Stanford researchers identify strategies for 'remaking' Appalachia's polluted waterways

Visible results of watershed restoration efforts inspire citizen action in one of the country's most environmentally damaged regions, according to Stanford research that points the way to more effective volunteer recruitment and motivation.

Courtesy of Heather Lukacs Appalachia

During a rafting trip down the New River in West Virginia, local community leaders learn about the importance of the projects of local watershed groups in their area.

For many Americans, there is a single word that elicits images of both enduring poverty and environmental degradation: Appalachia.

New Stanford research published in the journal Society and Natural Resources paints a starkly different image of the mountainous region by focusing on an emerging movement of citizen volunteers working to clean up watersheds polluted by abandoned coal mines and sewage-clogged streams.

The study, which was co-authored by Heather Lukacs, a graduate student in Stanford's Emmett Interdisciplinary Program in Environment and Resources, and Nicole Ardoin, an assistant professor of education and center fellow at the Stanford Woods Institute for the Environment, finds that people share a common motivation to improve highly polluted places. The researchers also found that people were further motivated to participate in cleanup projects if they saw how other volunteers' efforts had restored previously polluted areas.

The researchers' findings about how these "remade places" encourage other projects could help organizations elsewhere recruit and motivate volunteers more effectively.

"Our research highlights the positive feedback loop between watershed group restoration efforts and volunteer participation," said Lukacs, the study's lead author. "When restoration projects and their results are visible, people are motivated to become involved in community action. Seeing others working to clean up their stream and community motivates volunteers to improve their place."

Throughout Appalachia, a lack of resources, infrastructure and government oversight has led to toxic waste sites and household sewage being discharged directly into waterways. More than 3 million people in the region live within one mile of an abandoned mine designated by the U.S. Department of the Interior as a "threat to health, safety and general welfare." All 13 of the watershed cleanup groups that Lukacs and Ardoin studied operated in areas with rivers and streams deemed "impaired" by the U.S. Environmental Protection Agency.

In recent years, some local residents have banded together to restore fish to streams that had, for generations, been too dirty to support them. They have also raised funds, supervised mine cleanups, tested water quality and advocated for basic wastewater services, among other projects.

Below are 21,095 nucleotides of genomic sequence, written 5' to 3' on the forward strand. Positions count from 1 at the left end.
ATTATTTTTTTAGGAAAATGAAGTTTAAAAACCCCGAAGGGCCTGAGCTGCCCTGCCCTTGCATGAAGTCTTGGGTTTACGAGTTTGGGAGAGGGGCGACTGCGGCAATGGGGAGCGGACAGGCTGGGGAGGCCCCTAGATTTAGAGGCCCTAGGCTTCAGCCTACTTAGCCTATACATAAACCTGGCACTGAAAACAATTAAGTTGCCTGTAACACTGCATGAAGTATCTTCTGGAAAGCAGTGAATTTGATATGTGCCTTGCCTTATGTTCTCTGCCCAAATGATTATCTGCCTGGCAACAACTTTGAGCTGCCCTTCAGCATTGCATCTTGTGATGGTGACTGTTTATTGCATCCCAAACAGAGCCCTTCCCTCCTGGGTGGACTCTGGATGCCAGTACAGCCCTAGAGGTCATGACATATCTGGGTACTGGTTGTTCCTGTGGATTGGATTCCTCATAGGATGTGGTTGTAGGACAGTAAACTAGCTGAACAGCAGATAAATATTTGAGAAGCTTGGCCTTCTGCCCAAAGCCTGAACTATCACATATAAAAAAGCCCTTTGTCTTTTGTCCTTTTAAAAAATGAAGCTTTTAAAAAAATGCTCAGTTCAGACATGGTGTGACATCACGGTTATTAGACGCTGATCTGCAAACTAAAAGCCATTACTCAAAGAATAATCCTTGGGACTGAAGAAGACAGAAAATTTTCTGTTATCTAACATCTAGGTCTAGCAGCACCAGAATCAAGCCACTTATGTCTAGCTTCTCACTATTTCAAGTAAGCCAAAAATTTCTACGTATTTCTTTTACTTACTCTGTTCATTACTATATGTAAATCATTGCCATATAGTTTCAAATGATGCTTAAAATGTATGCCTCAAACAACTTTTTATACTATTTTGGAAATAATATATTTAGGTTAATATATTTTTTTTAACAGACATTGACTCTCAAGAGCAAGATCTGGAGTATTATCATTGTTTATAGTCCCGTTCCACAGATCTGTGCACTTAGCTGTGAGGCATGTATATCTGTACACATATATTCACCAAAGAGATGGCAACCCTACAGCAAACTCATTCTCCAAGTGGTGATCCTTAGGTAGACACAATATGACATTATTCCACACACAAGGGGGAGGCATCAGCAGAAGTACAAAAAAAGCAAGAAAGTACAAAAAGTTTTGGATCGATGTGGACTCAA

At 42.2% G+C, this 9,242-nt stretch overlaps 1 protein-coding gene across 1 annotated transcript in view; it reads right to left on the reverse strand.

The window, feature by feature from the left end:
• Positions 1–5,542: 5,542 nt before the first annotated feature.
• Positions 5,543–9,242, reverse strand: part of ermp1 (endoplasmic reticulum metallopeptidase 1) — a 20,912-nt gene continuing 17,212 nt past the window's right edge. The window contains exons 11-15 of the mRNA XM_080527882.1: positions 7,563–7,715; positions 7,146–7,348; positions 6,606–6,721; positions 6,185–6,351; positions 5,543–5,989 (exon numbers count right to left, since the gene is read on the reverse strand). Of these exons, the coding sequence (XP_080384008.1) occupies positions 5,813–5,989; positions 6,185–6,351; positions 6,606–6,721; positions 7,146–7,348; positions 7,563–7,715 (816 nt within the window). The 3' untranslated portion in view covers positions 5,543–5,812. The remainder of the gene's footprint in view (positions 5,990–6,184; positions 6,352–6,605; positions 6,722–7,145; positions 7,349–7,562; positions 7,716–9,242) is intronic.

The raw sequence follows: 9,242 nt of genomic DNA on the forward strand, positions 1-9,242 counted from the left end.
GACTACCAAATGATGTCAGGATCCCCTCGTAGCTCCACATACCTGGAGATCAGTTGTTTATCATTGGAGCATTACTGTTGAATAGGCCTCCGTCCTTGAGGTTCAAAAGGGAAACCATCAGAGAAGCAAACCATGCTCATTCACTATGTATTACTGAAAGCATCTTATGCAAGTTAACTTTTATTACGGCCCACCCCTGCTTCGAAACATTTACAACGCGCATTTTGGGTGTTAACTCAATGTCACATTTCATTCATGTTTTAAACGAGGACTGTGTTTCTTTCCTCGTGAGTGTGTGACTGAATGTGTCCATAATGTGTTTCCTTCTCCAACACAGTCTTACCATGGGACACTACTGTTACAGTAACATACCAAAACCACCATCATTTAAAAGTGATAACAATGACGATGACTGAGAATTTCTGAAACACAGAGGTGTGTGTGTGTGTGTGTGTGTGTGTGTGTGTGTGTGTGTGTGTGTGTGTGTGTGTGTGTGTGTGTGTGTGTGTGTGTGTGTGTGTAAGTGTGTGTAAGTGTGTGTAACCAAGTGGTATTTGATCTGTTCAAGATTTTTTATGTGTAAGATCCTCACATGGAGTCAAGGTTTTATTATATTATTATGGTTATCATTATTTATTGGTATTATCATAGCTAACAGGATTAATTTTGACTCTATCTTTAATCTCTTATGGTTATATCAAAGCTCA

Courtesy of Heather Lukacswetlands

This wetland serves as part of a passive system to treat acid mine drainage in West Virginia.

In response to open-ended survey questions, volunteers expressed motivation to further enhance once-polluted places that already showed improvements through the efforts of other people. Among the respondents who expressed a new desire to pitch in: a fisherman who was inspired by the return of fish to a once heavily polluted creek, a retiree who was moved by his grandchildren's work to clean up a waterway and a teacher who saw tourism potential after volunteers removed debris from open trash dumps.

Volunteers also expressed motivation to be part of an inspiring social experience that "remakes" a place with more personal meaning. Of the more than 200 volunteers surveyed, 66 percent reported attending events such as stream cleanups, tree plantings or group meetings that provided social interaction. These social spaces provide an opportunity to be around people with shared values, to feel appreciated and to encourage community engagement among the young.

"Although the visible outcomes of watershed group efforts may seem small relative to the massive impacts of coal and gas development in the region, remade places served as powerful symbols of local collective action to address pollution caused by others," the study's authors wrote.

Watershed groups elsewhere could learn from Appalachia's example, the study suggests. Volunteer recruitment and motivation efforts could benefit from opportunities to "observe and showcase the results of place remaking" through demonstrations of restoration project results, interaction with other volunteers and natural systems education opportunities.

Rob Jordan, Stanford Woods Institute for the Environment: (650) 721-1881, cell (415) 760-8058,

Dan Stober, Stanford News Service: (650) 721-6965,